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Application and Analysis of the Folin Ciocalteu Method for the Determination of the Total Phenolic Content from Limonium Brasiliense L.

Andressa Blainski
Gisely Cristiny Lopes
João Carlos Palazzo De Mello
Programa de Pós Graduação em Ciências Farmacêuticas, Universidade Estadual de Maringá, Av. Colombo, 5790, BR-87020-900, Paraná, Brazil
Author to whom correspondence should be addressed.
Molecules 2013, 18(6), 6852-6865;
Submission received: 1 April 2013 / Revised: 1 June 2013 / Accepted: 6 June 2013 / Published: 10 June 2013
(This article belongs to the Section Natural Products Chemistry)


Limonium brasiliense is a common plant on the southern coast of Brazil. The roots are traditionally used for treatment of premenstrual syndrome, menstrual disturbances and genito-urinary infections. Pharmaceutical preparations obtained from its roots and used for these purposes were marketed in Brazil in the 1980s and 1990s. Currently, the Brazilian Drug Agency (National Health Surveillance Agency, ANVISA) has canceled the registration of these products, and their use was discontinued because of a lack of studies to characterize the plant raw material and ensure the effectiveness and safety of its use. The aim of the present study was to develop and validate an analytical method to determine the content of total polyphenols (TP) in an extract from L. brasiliense roots, by the UV/Vis spectrophotometric method. L. brasiliense roots were extracted in acetone:water (7:3, v/v-10% w/v). The crude extract was used to develop a method for TP assay. The method was validated according to national and international guidelines. The optimum conditions for analysis time, wavelength, and standard substance were 30 min, 760 nm, and pyrogallol, respectively. Under these conditions, validation by UV/Vis spectrophotometry proved the method to be linear, specific, precise, accurate, reproducible, robust, and easy to perform. This methodology complies with the requirements for analytical application and to ensure the reliability of the results.

Graphical Abstract

1. Introduction

Phenolics include simple phenols, phenolic acids (benzoic and cinnamic acid derivatives), coumarins, flavonoids, stilbenes, hydrolyzable and condensed tannins, lignans, and lignins. These compounds are among the most widely occurring secondary metabolites in the plant kingdom, acting mainly as phytoalexins, attractants for pollinators, contributors to plant pigmentation, antioxidants, and protective agents against UV light, among others [1]. Among the many varieties of natural phenolic compounds, the procyanidins are an important subgroup. These substances are composed of oligomers and polymers that consist of catechin and/or epicatechin units linked mainly through C4→C8 and/or C4→C6 bonds (B-type). The flavan-3-ol units can be doubly linked by a C4→C8 bond and/or an additional ether bond from O7→C2 (A-type) [2,3].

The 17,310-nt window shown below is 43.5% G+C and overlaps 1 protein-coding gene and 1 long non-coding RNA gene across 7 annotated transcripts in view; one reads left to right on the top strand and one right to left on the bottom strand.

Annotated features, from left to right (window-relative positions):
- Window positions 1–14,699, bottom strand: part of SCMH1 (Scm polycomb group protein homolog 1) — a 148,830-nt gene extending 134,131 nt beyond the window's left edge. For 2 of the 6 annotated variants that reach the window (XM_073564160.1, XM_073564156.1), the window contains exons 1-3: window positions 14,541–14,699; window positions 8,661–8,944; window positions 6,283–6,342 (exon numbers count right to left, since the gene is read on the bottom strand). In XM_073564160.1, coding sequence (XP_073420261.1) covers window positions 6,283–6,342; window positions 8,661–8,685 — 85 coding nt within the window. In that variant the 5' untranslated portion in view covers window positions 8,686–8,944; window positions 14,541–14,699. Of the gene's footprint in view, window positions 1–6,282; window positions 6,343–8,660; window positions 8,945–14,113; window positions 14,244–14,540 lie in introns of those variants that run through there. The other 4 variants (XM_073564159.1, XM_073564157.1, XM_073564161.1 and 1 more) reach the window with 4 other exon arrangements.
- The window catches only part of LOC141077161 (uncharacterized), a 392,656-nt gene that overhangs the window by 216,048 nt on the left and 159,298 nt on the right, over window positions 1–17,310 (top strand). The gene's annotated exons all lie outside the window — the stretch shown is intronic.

Although quantitative determination of polyphenols is hampered by their structural complexity and diversity, several methods have used to determine polyphenols in plant extracts [4,5,6,7]. Assuming that quantification of individual polyphenols does not adequately reveal the proportion of polymeric procyanidins, then spectrophotometry in the ultraviolet region may be a useful tool to help resolve this problem [8,9].
Colorimetric reactions are widely used in the UV/VIS spectrophotometric method, which is easy to perform, rapid and applicable in routine laboratory use, and low-cost [10]. However, it is important that colorimetric assay need to use a reference substance, then this method mensures the total concentration of phenolic hydroxyl groups in the plant extract. Polyphenols in plant extracts react with specific redox reagents (Folin-Ciocalteu reagent) to form a blue complex that can be quantified by visible-light spectrophotometry [11]. The Folin-Ciocalteu method is described in several pharmacopoeias [12,13]. The reaction forms a blue chromophore constituted by a phosphotungstic-phosphomolybdenum complex [11,14], where the maximum absorption of the chromophores depends on the alkaline solution and the concentration of phenolic compounds [11]. However, this reagent rapidly decomposes in alkaline solutions, which makes it necessary to use an enormous excess of the reagent to obtain a complete reaction. This excess can result in precipitates and high turbidity, making spectrophotometric analysis impossible. To solve this problem, Folin and Ciocalteu included lithium salts in the reagent, which prevented the turbidity [15]. The reaction generally provides accurate and specific data for several groups of phenolic compounds, because many compounds change color differently due to differences in unit mass [16] and reaction kinetics [15].
Many studies have discussed the use of the Folin-Ciocalteau reagent to determine polyphenols, and the general or specific value of the method, because some specific details may be modified [9,14,17,18]. Limonium brasiliense (Boiss.) Kuntze (Plumbaginaceae) is a perennial herb that occurs in Argentina, Uruguay, and on the southern coast of Brazil. It is popularly known in Brazil as “baicuru” or “guaicuru”, and is traditionally used to treat premenstrual syndrome, menstrual disorders and genitourinary infections [19,20,21]. Pharmaceutical preparations obtained from its roots and used for these purposes were marketed in Brazil in the 1980s and 90s [22,23]. Currently, the Brazilian Drug Agency (National Health Surveillance Agency, ANVISA) has canceled the registration of these products, and their use was discontinued because of a lack of studies to characterize the plant raw material and ensure the effectiveness and safety of its use.